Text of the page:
District 65 Chief Financial Officer Raphael Obafemi (left) and Business Manager Kathy Zalewski present budget updates at Monday’s committee meeting. Credit: District 65 YouTube

Thanks to expenditure cuts and more-than-expected revenue from property taxes, Evanston/Skokie School District 65 ended the latest fiscal year with a budget surplus of nearly $6 million, Business Manager Kathy Zalewski told school board members at Monday’s Personnel, Building and Grounds and Finance Committee meeting.

During the year, the district got almost $2 million more in property taxes than it had budgeted, which Zalewski said was “unusual.” Plus, corporate property taxes from the year added up to over $1 million more than District 65 typically collects annually, according to Zalewski.

Superintendent Devon Horton and Chief Financial Officer Raphael Obafemi said the surplus was the result of the district being conservative with its money during the pandemic, but Zalewski is still projecting a budget deficit starting in the 2024-25 year if the district does not make any cuts or expense changes.

Back in 2017, Obafemi and Zalewski started sounding alarm bells about a coming deficit, but the district has delayed the onset of a potential deficit by starting to make cuts and applying for more grant money as an alternative. This year, the surplus is particularly helpful for building up reserve funds because the latest property tax levy from the Cook County assessor is currently delayed, according to Obafemi.

“We’ve been really aggressive. We know that there are major needs, and, contrary to what you may hear, we are extremely fiscally responsible,” Horton said. “And so, we find other ways to pay for really valuable programs for our students and for our staff. We’ve been fortunate – our grant writer, Joseph [Spilberg], has done a phenomenal job finding these dollars.”

The budget for the 2022-23 school year includes a record amount of money from grants awarded to the district, according to Horton and Zalewski. Some of those grants include funds for the CREATE 65 Teacher Residency Program, which is designed to recruit and train educators in partnership with Chicago State University, and for expanded mental health services at district schools, among other things.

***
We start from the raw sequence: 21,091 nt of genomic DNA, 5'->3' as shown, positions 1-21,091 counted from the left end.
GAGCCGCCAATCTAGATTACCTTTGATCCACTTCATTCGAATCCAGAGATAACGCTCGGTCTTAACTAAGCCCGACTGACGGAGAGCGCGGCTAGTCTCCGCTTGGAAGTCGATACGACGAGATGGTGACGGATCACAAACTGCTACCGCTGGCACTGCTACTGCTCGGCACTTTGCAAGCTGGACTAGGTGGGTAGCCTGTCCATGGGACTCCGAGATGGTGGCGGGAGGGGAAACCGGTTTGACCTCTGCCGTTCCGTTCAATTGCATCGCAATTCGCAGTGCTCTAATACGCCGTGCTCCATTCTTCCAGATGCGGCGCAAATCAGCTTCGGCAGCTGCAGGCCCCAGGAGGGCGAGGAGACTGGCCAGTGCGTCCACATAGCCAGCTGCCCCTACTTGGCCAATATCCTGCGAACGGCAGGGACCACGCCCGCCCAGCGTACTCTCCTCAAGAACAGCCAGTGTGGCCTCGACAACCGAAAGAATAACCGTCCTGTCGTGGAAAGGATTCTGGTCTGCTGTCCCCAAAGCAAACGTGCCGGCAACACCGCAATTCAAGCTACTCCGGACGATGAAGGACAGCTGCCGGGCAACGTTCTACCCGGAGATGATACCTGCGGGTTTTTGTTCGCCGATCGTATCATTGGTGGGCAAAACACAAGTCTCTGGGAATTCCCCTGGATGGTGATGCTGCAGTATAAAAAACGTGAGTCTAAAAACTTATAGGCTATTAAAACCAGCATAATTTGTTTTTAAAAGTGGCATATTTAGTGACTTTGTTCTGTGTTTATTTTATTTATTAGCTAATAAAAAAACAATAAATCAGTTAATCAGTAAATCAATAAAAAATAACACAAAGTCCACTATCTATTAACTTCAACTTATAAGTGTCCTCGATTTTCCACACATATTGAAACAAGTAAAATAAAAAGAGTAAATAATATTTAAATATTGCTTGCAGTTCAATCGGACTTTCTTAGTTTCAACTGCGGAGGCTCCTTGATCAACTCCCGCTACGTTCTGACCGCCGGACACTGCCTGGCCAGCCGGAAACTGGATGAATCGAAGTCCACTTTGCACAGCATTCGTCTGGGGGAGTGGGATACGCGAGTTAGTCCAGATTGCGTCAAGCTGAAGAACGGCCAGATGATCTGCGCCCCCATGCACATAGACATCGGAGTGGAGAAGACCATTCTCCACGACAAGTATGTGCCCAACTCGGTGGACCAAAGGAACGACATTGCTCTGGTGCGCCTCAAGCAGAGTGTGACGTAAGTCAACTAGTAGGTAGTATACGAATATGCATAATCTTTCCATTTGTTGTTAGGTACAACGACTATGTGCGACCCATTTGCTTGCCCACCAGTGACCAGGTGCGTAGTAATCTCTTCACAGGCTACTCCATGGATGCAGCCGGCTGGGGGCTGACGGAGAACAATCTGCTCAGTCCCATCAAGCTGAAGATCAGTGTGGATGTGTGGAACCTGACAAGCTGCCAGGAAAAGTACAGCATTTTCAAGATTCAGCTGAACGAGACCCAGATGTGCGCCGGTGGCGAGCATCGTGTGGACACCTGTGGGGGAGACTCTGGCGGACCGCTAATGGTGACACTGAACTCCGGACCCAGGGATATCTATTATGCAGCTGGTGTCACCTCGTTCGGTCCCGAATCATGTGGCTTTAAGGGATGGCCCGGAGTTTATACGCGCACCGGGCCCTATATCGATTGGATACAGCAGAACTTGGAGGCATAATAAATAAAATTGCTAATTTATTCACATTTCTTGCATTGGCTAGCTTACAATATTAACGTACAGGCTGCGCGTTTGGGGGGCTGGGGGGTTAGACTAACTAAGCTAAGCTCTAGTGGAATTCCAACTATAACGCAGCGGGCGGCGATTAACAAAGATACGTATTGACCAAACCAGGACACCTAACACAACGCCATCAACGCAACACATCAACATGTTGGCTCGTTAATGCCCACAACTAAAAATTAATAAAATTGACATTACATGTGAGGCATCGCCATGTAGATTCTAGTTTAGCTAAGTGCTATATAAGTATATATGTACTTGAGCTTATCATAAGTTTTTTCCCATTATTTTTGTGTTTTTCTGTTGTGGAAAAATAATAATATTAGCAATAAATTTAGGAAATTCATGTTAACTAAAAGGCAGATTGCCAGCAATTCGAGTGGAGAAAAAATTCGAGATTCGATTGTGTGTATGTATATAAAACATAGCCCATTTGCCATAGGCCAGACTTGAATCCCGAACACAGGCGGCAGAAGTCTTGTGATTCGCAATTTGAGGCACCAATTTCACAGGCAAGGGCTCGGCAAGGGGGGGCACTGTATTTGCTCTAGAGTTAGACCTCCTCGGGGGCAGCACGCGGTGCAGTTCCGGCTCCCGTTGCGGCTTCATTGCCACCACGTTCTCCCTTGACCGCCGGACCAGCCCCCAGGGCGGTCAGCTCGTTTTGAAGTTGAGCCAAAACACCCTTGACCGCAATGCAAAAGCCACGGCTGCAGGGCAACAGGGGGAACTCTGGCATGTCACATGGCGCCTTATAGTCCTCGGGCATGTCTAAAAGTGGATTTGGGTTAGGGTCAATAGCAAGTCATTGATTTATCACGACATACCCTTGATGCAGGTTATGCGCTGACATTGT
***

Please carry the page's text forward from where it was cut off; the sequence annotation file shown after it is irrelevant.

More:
For the upcoming school year, the district has also saved money by eliminating 25 positions, which is what caused the involuntary teacher transfers that were announced back in April.

“This is the great resignation, and we’ve been losing candidates and staff, but we’ve been replacing them with really high-end candidates,” Horton said. “And we want to be sure that we have a pipeline for internal improvements.”

Firm selected to build Fifth Ward school

Also at Monday’s meeting, the committee formally endorsed Cordogan Clark and Associates, an Aurora-based architecture and construction firm, to provide the construction services for the building of the new Fifth Ward kindergarten through eighth-grade school, which is scheduled to open in the fall of 2025.

Cordogan Clark is already under contract with the district to design the school, but Obafemi and the rest of the business team conducted interviews with other construction companies before recommending it as the preferred constructor. One of the key questions for the district was how the chosen company would involve local, minority-owned contractors in the building process, Obafemi told the committee on Monday.

“We whittled it down to six finalists based on how good of a fit they would be, based on their submission, their level of experience, their references and the type of work they’ve done in a similar school setting,” Obafemi said. “I would say that [Cordogan Clark’s] submission was by far the best. Their plan of construction management was head and shoulders above all the others, even though we had some great submissions.”

In the upcoming year’s budget, the district is devoting $18 million toward design and construction costs on the new school, according to Zalewski. Last week, the Evanston City Council also approved a plan for Cordogan Clark to conduct a public engagement process for redesigning the Fleetwood-Jourdain Community Center in partnership with the new school. The chance to rebuild the community center will provide the company, the city and the district with more flexibility in its design plans, said Cordogan Clark Executive Vice President Brian Kronewitter.

“We have about 10 community engagement meetings that are scheduled to take place really to take the temperature of the community to ensure that this concept has validity at a cost number that makes sense,” Kronewitter said at Monday’s committee meeting. “We’re excited, because it really will make this building a better building, to be able to have a little more freedom on the site. To be able to combine the two properties together gives us more potential for design solutions that can be a strong benefit to leave you some green space in that tight restricted block.”

Duncan Agnew covers Evanston public schools, affordable housing, City Hall and more for the RoundTable. He also writes long-form investigations, features and the morning email newsletter three times a...